Unfair terms are those which limit or attempts to limit the rights of a counterparty in a contract. In particular, in consumer contracts unfair terms can create significant imbalances in the rights and obligations of consumers on the one hand and sellers and suppliers on the other hand.
For example, clauses that foresee high penalties for consumers in case of non-fulfilment are unfair.
“Grey and black lists”
The Consumption Code at article 33 includes the grey and black lists of clauses that can be unfair until proven otherwise by the professional, who shall demonstrate that the clause does not create a severe imbalance contrary to good faith or that the clause has been negotiated individually.
For example, some unfair clauses of the grey list are:
1. the exclusion or limitation of the professional’s liability in case of death or personal injury;
2. the exclusion or limitation of consumer’s rights in case of non-fulfilment by the professional;
3. to allow the professional to keep an amount of consumer’s money is this latter does not sign the contract or redress from it, without foreseeing the possibility for the consumer to ask the double in case of non fulfilment or partial fulfilment by the professional.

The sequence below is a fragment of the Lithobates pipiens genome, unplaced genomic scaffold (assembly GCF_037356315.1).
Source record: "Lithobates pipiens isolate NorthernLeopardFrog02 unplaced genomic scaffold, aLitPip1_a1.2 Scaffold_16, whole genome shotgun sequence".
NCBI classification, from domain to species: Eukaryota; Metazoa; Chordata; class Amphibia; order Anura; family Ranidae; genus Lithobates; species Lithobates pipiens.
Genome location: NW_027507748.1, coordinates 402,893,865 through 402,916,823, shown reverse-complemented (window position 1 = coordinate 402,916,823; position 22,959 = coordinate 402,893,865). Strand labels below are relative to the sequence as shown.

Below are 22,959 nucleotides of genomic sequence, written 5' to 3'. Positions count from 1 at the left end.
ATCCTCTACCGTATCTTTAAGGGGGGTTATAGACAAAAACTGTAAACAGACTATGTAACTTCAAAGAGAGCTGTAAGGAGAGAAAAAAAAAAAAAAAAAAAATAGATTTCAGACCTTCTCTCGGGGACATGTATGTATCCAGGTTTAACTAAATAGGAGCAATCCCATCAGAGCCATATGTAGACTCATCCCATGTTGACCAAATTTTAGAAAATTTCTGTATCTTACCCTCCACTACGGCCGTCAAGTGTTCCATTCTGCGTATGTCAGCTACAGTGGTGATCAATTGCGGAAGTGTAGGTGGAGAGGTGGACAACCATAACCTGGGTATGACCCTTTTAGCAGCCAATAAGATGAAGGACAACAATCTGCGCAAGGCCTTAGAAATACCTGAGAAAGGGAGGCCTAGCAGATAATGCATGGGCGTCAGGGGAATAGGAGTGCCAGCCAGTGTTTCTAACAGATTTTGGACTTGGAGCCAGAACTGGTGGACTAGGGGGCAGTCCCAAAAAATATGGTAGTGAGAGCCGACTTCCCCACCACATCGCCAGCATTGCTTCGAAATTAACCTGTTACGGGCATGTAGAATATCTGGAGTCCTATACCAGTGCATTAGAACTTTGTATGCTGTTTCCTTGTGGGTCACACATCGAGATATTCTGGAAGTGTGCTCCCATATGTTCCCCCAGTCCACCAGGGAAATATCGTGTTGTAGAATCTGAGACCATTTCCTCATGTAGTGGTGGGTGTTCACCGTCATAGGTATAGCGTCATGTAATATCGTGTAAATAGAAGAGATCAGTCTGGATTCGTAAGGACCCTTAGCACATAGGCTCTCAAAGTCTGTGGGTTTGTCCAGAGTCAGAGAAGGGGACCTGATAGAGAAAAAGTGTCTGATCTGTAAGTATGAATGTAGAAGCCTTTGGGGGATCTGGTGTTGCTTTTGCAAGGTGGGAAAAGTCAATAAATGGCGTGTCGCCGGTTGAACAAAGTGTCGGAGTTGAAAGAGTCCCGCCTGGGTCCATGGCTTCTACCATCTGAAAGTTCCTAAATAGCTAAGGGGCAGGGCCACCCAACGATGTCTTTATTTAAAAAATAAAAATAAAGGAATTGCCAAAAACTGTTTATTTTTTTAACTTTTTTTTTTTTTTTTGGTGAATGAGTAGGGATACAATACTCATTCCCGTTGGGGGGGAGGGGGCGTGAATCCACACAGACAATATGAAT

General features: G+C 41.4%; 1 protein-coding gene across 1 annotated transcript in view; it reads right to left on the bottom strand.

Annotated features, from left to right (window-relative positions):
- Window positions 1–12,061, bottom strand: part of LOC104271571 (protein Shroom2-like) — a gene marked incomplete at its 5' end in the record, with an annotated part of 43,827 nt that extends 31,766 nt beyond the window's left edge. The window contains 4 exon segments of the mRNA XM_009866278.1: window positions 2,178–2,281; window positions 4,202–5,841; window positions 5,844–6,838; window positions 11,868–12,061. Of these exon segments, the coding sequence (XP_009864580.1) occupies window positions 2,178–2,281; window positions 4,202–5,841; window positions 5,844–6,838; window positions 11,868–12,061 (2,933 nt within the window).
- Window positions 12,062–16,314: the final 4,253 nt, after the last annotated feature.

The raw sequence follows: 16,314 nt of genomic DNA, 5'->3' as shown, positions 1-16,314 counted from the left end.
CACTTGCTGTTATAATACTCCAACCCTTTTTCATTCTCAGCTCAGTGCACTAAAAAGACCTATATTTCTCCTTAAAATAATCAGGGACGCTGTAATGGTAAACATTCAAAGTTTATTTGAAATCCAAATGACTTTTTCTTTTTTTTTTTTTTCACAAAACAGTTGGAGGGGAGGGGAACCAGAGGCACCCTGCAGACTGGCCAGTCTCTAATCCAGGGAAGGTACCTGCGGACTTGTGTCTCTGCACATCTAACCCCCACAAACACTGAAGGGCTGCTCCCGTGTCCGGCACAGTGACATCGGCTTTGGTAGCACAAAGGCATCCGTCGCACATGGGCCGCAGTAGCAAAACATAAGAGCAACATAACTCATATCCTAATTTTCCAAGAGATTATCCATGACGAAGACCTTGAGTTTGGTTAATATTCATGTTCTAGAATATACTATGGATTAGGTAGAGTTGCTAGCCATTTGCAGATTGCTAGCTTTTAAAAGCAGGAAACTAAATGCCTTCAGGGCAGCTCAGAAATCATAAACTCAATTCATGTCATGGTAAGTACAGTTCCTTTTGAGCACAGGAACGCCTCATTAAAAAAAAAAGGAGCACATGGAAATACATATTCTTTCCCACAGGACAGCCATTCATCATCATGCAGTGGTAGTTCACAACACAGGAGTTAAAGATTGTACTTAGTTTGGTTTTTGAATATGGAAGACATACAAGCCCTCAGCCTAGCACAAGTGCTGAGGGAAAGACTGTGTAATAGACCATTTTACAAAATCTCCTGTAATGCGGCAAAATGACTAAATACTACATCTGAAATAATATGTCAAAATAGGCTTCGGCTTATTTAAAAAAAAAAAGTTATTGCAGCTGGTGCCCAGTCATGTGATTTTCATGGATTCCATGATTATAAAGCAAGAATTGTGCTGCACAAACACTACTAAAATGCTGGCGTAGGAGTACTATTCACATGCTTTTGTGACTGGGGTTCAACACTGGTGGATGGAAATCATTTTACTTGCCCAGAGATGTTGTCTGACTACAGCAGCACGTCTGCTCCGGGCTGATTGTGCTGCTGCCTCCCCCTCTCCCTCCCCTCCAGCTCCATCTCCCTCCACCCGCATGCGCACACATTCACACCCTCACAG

Article 36 of the Consumption Code includes the black list of clauses which are always unfair, even if individually negotiated, and which can:
1. exclude or limit the professional’s liability in case of death or personal injury;
2. exclude or limit consumer’s actions against the professional in case of non or partial fulfilment;
3. foresee the consumer’s agreement to clauses he did not know before signing the contract.
UNFAIR COMMERCIAL PRACTICES
A practice is unfair when it is false or attempts to influence the consumer’s behaviour in relation to the purchase of a product/service.
There a two types of unfair practices:
Practices that contain false or incorrect information about the features of a product, that can lead the consumer to make a decision he would have not made in other circumstances.
A practice is misleading also if it omits, hides or presents in misleading ways relevant information the consumer needs to make a decision .
Article 23 of the Consumption Code considers misleading practices:
- when a professional affirms to adhere to a conduct code when it is not true;
- when a professional displays a quality trustmark without authorization;
- when a professional does not explain why a product should be bought at a specific price
Actions that can influence the consumer’s decision through violent behaviours.
Article 26 of the Consumption Code considers always aggressive practices where:
- there is the impression that the consumer cannot leave the professional’s premises until he has signed the contract;
- the professional visit the consumer even if the consumer invites him not to do so;
- the professional sends several and unsolicited reminders by phone, email or fax